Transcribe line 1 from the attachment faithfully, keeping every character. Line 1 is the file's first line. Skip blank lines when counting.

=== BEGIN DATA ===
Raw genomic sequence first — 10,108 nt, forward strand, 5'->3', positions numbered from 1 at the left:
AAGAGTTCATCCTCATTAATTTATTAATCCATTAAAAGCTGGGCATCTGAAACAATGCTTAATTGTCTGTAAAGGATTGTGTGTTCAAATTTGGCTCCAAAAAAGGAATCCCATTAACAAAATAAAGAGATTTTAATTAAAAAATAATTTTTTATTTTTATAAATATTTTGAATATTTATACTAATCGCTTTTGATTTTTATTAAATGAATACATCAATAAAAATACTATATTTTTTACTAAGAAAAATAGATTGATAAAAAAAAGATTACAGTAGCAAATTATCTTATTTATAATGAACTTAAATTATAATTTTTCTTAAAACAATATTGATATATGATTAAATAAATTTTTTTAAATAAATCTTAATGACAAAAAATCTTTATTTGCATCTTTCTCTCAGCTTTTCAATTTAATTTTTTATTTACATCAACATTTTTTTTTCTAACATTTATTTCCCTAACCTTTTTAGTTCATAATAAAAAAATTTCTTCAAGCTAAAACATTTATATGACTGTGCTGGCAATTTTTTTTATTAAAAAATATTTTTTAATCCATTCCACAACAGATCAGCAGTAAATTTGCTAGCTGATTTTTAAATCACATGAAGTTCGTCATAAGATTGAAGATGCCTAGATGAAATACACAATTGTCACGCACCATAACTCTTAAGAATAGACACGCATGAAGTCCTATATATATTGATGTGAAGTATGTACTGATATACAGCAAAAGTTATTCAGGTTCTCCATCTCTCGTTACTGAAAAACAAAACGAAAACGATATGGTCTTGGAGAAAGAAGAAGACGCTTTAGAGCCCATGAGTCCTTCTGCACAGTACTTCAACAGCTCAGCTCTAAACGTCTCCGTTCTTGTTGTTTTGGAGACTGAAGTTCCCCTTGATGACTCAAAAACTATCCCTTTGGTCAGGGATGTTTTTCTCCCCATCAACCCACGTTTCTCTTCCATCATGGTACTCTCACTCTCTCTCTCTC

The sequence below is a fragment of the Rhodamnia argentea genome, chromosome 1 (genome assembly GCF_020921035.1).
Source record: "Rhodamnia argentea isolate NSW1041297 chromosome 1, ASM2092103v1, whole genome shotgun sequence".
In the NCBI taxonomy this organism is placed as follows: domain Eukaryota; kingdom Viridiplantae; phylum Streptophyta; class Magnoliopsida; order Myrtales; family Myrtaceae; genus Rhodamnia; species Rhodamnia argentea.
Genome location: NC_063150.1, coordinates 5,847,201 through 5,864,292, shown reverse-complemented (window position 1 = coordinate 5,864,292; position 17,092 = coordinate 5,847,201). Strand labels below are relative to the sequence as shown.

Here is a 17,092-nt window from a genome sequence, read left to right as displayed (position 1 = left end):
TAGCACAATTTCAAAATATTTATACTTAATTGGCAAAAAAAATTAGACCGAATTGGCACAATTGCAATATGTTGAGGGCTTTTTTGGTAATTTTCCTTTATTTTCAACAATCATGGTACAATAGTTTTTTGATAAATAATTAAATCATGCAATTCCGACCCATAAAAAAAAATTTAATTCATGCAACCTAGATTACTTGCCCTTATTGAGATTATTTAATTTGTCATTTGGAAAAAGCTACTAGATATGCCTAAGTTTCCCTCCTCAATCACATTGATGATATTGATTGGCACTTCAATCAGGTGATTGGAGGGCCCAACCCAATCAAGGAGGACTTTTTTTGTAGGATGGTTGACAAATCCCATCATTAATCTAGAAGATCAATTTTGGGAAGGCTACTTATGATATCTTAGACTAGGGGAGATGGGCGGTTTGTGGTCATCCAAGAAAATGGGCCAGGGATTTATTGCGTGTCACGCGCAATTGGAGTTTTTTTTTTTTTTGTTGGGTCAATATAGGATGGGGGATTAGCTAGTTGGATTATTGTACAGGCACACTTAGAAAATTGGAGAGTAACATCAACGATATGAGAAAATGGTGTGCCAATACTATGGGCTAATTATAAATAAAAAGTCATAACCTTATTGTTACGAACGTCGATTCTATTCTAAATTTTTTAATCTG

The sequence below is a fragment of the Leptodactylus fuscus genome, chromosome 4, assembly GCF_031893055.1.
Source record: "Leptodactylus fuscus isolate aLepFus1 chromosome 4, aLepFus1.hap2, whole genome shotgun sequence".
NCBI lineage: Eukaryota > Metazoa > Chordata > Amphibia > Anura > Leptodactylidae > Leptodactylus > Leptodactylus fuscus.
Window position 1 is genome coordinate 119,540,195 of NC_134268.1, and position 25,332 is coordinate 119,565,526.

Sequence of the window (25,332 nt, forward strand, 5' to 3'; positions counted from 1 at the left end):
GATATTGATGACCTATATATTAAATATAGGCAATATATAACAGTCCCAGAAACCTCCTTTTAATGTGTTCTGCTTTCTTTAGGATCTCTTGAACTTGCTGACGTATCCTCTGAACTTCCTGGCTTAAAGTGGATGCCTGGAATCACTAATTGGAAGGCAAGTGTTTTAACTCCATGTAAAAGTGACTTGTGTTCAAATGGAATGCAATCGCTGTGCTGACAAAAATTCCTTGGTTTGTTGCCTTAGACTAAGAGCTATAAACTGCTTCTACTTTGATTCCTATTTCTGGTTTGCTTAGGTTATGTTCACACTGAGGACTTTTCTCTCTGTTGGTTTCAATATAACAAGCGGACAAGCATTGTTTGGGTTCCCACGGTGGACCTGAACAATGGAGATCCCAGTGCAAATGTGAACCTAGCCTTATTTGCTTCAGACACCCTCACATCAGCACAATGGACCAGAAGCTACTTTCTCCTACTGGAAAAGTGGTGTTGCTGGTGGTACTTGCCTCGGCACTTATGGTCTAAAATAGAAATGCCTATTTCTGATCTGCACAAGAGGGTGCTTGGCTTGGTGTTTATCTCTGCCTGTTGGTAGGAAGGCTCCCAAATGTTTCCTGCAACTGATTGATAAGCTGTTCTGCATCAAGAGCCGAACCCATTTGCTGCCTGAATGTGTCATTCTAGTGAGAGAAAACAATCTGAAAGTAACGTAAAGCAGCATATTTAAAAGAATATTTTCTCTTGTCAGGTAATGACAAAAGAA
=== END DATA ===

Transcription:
Raw genomic sequence first — 10,108 nt, forward strand, 5'->3', positions numbered from 1 at the left: